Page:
Fort Collins, Colo.
I can’t explain why memories come floating into the mind when we least expect, then stay so clinging while life goes on. It was six years ago and by now should have become just a fleeting thought.
Being active in summer FCC Rodeo Bible Camps, I was driving home from Montana in August and my cell phone had been ringing but I couldn’t make the connection. After finally getting home and taking care of my horses, I checked my answering machine. Then I had to sit down. A good friend’s daughter had been killed in an automobile accident and though I was tired and worn out, I knew I had to make it out to the ranch for the funeral.
Every time I saw Katie Divis, whether at a Rodeo Bible Camp, National Western Stock Show or chapter meeting, she would run up and give me that big Grandfatherly hug. Then at a large camp, after the hug and smile she continuously teased me about one thing or another even though I had loaned one of my roping horses to her little brother to learn to rope.
After all, it had been her mother who held my hand while they loaded me into “Flight For Life” the year before and called her husband for permission to sit with me in the hospital for two days because I had no family. I knew I felt loved by the Divis family, but the love felt by others who knew them became evident when I pulled into the ranch yard.
Over 200 people, touched by her death came to pay their respects, as Katie was laid to rest in a beautiful meadow by the river on the ranch. I normally don’t like to view friends in their coffin but Katie was dressed in her favorite western clothes and crown (she had been the Lincoln County Fair Queen.) She also wore a beautiful “Crumrine” belt buckle with a cross of gold given in 1999. Katie was so proud of the buckle she wore it any time she could. It was given, not as a trophy for fast time, but as recognition for her hard work, sweet smile and pleasant attitude. At graveside they talked about Katie’s rededication to our Lord at camp that year, her struggles of passing from a child to an adult as a teenager hanging on to her faith. Then they invited any one who wished to have the faith Katie found.
Numerous people stepped forward, but among them were Katie’s little brother and Grandmother. At the end, Katie’s mother, Kitty, stepped forward and told the crowd that: “Until this moment I could not see any reason for Katie’s death, but now I know in my heart that Katie would have gladly given her life to have her Grandmother to accept this faith.”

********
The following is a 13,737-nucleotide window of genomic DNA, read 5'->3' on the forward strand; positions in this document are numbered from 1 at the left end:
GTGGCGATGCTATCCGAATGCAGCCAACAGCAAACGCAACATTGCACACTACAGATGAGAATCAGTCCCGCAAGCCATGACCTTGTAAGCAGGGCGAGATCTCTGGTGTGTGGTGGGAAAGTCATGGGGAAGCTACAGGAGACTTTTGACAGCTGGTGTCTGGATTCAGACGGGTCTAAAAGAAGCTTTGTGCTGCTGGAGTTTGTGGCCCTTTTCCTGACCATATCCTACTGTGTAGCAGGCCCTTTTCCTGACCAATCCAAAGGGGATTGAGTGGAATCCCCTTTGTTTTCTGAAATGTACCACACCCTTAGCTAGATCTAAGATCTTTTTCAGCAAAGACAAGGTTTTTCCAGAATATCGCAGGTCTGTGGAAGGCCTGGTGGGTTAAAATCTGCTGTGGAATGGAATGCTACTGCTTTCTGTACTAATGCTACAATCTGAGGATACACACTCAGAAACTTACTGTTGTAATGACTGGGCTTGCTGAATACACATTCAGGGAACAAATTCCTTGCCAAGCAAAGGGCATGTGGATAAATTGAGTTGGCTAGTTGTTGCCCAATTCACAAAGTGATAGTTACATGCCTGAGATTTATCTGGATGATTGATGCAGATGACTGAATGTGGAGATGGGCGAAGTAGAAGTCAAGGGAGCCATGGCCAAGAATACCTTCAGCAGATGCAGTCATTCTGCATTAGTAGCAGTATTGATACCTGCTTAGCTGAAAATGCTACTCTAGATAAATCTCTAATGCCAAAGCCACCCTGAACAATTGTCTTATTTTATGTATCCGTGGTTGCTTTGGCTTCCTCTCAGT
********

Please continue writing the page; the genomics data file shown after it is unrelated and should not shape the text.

Please forgive me for taking you down this memory lane but it has been heavy on my heart and I wanted to share. I have known only a few teenaged girls who touched so many lives is such a short life span. In spite of the accomplishments, she was neither pretentious nor phony and many folks like me loved her for who she was. That was the way Katie wanted it. To be accepted at face value, but there were a lot of big smiles and hugs along the way.
You May Not Realize it, but…
by J. Cary Walker
1. There are at least two people in the world that you would die for.
2. At least 15 people in this world love you in some way.
3. The only reason anyone would ever hate you is that they want to be just like you.
4. A smile from you can bring happiness to any one even if they don’t like you.
5. Every night, SOMEONE thinks about you before going to sleep.
6. You mean the world to someone.
7. You are special and unique.
8. Some one you don’t even know exists loves you.
9. When you make the biggest mistake ever, something good comes of it.
10. When you think the world has turned its back on you, take another look.
11. Always, remember the compliments you received. Forget about the rude remarks.
Happiness keeps you sweet. Trials keep you strong. Sorrows keep you human. Failures keep you humble. Success keeps you glowing.
Only God keeps you going.
Roger Thompson is a CHA certified instructor of advanced Western horsemanship and beginning English riding.
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